Media Release: 5-year Plan Improve Bays And Waterways

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10th December 2009, 06:34pm - Views: 657

More than 90 actions have been pulled together in a new five-year plan as part of an unprecedented approach by all levels of government to improving Melbourne's bays and waterways.

Better Bays and Waterways, developed by Melbourne Water and the Environment Protection Authority Victoria, sets out the actions of more than 30 organisations including local government, five Victorian Government agencies, research institutions and community groups.

The $5 million plan, jointly funded by the Australian Government, EPA Victoria and Melbourne Water, describes the values, threats and current condition of the region's catchments, waterways and Port Phillip and Western Port bays.

The plan outlines 93 actions, across 15 focus areas (fact sheet attached), aimed at reducing the amount of pollutants entering waterways and bays from rural, urban and coastal areas.

The actions, with a total investment of almost $300 million, include:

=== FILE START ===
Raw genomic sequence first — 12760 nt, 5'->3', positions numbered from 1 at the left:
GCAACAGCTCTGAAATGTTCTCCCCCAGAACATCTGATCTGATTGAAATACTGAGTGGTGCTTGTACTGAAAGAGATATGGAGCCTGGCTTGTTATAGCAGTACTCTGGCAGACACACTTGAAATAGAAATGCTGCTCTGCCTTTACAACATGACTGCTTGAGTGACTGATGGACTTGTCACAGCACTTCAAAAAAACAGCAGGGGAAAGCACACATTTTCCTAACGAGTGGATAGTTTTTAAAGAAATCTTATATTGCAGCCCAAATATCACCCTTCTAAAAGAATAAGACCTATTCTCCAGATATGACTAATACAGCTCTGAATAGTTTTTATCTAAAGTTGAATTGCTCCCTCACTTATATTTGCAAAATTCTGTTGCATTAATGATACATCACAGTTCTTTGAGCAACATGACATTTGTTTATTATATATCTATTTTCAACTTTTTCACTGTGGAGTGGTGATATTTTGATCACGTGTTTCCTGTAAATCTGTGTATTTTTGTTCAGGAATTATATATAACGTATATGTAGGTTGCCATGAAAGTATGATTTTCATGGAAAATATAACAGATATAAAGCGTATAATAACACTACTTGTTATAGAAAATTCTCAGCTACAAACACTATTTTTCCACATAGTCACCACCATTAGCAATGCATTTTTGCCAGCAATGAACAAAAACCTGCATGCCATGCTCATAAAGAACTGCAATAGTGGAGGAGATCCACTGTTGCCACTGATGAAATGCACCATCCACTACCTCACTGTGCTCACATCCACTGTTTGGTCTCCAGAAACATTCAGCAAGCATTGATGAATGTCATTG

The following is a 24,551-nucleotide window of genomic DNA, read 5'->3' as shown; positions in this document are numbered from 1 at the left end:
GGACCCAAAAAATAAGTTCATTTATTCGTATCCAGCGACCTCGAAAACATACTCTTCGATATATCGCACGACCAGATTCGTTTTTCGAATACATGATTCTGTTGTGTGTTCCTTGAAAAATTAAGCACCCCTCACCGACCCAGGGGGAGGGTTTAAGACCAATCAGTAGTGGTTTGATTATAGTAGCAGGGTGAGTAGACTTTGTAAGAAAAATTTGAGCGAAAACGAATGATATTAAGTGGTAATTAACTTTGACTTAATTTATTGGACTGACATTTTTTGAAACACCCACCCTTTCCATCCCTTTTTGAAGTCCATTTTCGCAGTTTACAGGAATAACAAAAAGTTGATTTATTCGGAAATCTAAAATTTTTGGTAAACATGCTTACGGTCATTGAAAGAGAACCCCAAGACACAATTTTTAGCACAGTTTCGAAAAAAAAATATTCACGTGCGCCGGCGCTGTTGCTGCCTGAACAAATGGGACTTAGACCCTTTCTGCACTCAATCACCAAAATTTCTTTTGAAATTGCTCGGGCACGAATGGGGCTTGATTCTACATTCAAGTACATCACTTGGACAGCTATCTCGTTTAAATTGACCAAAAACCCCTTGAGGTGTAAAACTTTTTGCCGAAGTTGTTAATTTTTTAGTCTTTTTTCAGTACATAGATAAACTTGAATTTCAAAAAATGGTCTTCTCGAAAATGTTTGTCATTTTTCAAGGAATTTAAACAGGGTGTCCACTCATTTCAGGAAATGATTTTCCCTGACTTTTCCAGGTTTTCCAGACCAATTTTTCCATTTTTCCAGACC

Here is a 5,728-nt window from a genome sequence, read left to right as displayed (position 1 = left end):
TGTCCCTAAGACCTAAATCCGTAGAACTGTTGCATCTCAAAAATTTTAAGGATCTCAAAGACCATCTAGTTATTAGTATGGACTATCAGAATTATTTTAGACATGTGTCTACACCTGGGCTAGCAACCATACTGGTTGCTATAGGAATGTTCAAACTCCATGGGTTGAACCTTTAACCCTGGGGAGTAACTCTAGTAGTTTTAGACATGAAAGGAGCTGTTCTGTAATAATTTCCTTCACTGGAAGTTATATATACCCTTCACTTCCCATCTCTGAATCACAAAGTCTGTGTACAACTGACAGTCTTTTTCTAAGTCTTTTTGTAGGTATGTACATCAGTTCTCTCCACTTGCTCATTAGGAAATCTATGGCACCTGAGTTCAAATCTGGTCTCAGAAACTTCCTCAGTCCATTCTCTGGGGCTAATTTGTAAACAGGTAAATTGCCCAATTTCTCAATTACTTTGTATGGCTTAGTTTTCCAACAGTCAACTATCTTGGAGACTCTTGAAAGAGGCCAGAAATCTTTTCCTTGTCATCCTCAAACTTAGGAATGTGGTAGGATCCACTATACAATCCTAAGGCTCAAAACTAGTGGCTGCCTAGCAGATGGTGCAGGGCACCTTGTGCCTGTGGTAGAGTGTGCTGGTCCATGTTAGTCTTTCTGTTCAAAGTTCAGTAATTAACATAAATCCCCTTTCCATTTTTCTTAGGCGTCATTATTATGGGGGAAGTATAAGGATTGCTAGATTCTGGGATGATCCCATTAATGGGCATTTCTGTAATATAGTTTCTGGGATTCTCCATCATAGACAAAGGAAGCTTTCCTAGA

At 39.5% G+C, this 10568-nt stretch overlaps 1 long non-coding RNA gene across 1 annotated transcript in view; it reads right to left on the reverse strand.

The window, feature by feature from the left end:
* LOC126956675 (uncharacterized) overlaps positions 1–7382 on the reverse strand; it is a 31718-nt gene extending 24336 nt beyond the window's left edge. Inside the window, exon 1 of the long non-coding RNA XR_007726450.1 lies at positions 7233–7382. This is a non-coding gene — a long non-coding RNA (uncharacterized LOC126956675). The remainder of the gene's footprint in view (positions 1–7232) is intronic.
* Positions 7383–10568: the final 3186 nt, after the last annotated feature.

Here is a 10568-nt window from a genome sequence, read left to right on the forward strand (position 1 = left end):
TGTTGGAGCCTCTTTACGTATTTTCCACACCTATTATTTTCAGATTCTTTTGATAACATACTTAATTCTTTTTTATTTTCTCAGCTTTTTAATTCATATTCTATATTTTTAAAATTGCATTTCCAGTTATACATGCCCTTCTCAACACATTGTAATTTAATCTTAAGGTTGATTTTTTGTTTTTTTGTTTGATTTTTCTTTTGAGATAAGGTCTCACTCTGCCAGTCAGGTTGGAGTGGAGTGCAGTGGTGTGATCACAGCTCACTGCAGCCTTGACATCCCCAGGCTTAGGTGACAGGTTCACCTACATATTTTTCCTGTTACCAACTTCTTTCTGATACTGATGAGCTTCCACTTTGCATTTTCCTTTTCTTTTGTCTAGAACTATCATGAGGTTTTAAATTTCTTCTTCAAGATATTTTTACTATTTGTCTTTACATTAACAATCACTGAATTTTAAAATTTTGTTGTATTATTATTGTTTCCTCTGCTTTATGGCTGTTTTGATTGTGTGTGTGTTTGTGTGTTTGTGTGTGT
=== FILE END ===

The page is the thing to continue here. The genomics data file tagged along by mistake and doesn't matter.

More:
* Urban wetlands: Reduce amount of pollutant loads from Melbourne's suburbs by building wetlands, including the $15 million Scoresby project.
* 10,000 Raingardens: A program to help Melbourne residents to build raingardens, which remove pollutants from stormwater before it enters drains.
* Rural Land Program: Efficient use of fresh water and wastewater on farms, and stock and crop exclusion from waterways, gullies and natural wetlands.
* Western Port Research Co-ordination: a study into the effect of human activity on the Western Port marine environment.

Chairman of EPA Victoria, Cheryl Batagol, said the plan identified urban stormwater as the biggest polluter of the regions bays and waterways.

"Stormwater run-off from suburban streets and gutters is the number one polluter because of what it picks up and carries into rivers and creeks," said Ms Batagol.

"When you consider that every new road, footpath, driveway and pavement adds to stormwater runoff, protecting bays and waterways becomes a bigger challenge the more Melbourne grows.

"This plan maps out how we're working to help protect bays and waterways in the face of climate change and population growth."

Melbourne Water's General Manager of Waterways, Chris Chesterfield, said the plan would be an all-encompassing health check for Melbourne's water environments because it tracked the progress and effect of projects.

"There's a lot of great work being done to improve water quality across Melbourne by all levels of government and the community, so it makes sense to capture these in one comprehensive plan," said Mr Chesterfield.

"Rigorous checks and balances will be in place to ensure we meet our commitments."

To view the plan on-line, visit

Media contact:
Nicolas McGay
(03) 9235 2278;
0438 981 836

SOURCE: Melbourne Water
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